Rob "Boomer" Rang

Ladell Betts (5'11, 218, #46) is one a solid back with just enough power, speed, and strength to be effective in the NFL. He doesn't have great speed to the outside, and this will certainly limit him, but he is a very good interior runner that makes a lot of yards after first contact.


Dan Pompei

A one-cut runner with vision, quickness and leg drive. Plays at a good pad level. Doesn't have great speed or size, but he is a consistent, resourceful back.


Joel Buchsbaum

Iowa’s Ladell Betts is a good, solid all-around back when he runs north-south and does not do any dancing while getting to the line. Betts, who does tend to get too cute at times, lacks a really special quality and is not that sudden or explosive, but he has good vision and can catch the ball. Last year Iowa had 1,090 net rushing yards, and Betts had all of them.


Football Corner

Betts is a solid interior runner. He lacks the pure speed to be a breakaway threat, but where he excels is getting tough yards inside. He does a good job of staying low, reading his blockers, and finding a crease. He has strong legs and runs with good power. He can break tackles, bounce off of defenders, and gets yards after contact. He is more quick than fast and is not a true outside threat.


Great Blue North

RB Ladell Betts would also love to see Sobieski back on the field; Betts is no burner, but the 215-pounder has plugged away for 2,600 career rushing yards, including 1,100 last year, working behind some very suspect offensive lines.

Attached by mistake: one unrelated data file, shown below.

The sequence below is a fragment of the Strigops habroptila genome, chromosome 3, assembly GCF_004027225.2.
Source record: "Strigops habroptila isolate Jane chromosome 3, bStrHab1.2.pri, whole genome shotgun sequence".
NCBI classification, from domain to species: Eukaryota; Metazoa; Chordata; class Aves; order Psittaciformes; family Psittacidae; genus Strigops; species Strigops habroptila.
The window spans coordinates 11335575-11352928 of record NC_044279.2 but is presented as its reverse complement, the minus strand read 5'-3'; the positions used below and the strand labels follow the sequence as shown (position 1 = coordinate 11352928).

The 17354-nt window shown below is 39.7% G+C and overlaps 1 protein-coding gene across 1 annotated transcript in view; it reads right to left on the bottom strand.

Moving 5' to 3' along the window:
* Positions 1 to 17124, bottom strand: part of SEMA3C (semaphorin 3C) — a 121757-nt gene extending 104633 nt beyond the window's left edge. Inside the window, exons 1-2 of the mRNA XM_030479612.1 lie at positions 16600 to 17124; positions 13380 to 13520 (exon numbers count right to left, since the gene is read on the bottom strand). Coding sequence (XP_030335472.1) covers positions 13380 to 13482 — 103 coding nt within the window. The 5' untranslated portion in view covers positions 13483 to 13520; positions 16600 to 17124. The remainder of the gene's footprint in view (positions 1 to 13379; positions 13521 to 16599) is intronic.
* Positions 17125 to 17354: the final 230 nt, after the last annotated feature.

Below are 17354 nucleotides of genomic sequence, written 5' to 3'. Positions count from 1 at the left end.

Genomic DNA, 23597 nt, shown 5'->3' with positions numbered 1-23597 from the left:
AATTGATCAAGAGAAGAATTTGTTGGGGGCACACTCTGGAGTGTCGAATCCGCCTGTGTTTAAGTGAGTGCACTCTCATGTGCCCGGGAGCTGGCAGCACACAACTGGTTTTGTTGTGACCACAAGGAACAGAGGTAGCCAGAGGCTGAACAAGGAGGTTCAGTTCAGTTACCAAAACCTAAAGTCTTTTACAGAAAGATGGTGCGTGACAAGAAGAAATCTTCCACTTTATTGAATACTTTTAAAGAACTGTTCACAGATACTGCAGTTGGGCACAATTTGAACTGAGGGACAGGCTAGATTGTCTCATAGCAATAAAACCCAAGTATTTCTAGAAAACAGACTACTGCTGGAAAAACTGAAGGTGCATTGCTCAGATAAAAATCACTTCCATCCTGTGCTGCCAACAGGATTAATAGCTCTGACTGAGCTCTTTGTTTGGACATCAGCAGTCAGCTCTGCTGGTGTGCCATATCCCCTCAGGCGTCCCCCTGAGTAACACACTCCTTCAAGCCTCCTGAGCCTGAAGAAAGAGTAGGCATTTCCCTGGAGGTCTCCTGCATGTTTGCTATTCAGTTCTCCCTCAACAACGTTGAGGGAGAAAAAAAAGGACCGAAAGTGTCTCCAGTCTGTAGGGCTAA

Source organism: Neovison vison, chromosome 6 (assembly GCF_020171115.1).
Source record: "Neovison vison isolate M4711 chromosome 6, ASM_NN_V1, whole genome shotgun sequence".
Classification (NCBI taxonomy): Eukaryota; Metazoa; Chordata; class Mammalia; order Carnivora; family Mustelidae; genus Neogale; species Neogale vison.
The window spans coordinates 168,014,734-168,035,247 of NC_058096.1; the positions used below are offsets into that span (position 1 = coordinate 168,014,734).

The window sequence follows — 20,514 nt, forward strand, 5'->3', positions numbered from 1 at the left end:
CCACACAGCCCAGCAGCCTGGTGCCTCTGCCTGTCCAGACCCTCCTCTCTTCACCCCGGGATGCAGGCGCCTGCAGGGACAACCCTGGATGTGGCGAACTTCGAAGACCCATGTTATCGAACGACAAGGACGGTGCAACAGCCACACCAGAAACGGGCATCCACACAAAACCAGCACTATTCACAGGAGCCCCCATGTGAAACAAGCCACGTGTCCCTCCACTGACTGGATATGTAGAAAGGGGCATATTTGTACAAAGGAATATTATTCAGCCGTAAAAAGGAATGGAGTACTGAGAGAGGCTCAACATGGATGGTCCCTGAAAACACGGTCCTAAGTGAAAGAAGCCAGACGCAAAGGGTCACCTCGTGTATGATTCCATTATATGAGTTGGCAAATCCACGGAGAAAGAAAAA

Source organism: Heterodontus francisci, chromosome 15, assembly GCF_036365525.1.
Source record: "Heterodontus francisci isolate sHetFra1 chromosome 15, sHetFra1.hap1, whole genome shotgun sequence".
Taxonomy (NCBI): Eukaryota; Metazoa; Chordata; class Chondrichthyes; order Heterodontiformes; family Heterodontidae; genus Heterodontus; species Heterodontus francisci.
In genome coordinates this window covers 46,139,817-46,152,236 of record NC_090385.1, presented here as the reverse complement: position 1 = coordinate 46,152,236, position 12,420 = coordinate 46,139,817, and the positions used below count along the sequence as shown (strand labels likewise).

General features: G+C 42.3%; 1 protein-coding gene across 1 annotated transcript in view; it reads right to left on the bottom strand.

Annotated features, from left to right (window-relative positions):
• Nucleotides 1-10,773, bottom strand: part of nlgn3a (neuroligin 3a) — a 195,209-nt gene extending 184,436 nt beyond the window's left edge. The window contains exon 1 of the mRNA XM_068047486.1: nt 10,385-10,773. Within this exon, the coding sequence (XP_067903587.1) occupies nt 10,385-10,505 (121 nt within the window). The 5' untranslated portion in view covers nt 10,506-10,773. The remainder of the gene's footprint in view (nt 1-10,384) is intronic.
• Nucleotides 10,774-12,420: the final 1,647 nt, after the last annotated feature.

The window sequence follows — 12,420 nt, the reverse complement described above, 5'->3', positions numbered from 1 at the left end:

John Murphy

Betts is an elusive runner with good hands out of the backfield, but lacks breakaway speed. He tends to run upright, which allows him to be tackled by a defenders initial hit. A four-year starter, he gained over 1,000 yards each of the past two seasons and finished his career with 32 touchdowns. He is a patient runner with good field vision and does a very good job of using his blockers to avoid front seven defenders. His occasional tendency to become an east-west runner will turn his ten-yard runs in college into three-yard gains in the NFL. Betts will need to work on his blocking, which is average at best – he all too often drops his head and tries to cut block rushers. He has above-average hands, generally makes good decisions when choosing the hole and is an experienced player that should prove to become a sturdy backup in the league.

Analysis: Iowa senior RB Ladell Betts is a three-year starter, who gained 1,090 yards last season, while scoring 16 touchdowns in his first three seasons with the Hawkeyes. He is also a good receiver out of the backfield, runs with good balance, shows good vision at the line of scrimmage and knows how to use his blockers. He is more of a between the tackles runner, lacks ideal breakaway speed and may not have the quickness to bounce plays outside in the pros. Most of his 10-20 yard runs in college will likely become 5 yard gains in the NFL. He will break arm tackles and has also shown improved hands as a receiver during the last two years. Betts will need to run in the 4.55 range, but will likely earn some post-season all-star bid, which could really boost his status. He has similar potential, but not as powerful a runner as Sedrick Shaw -- the last Iowa back to play in the NFL (New England). A mid-to-late round player (5th to 7th round) unless his workouts are superb, but he is a smart kid who coaches will like. Betts gained 113 yards against Wisconsin and with a strong finish should earn All-Big Ten honors.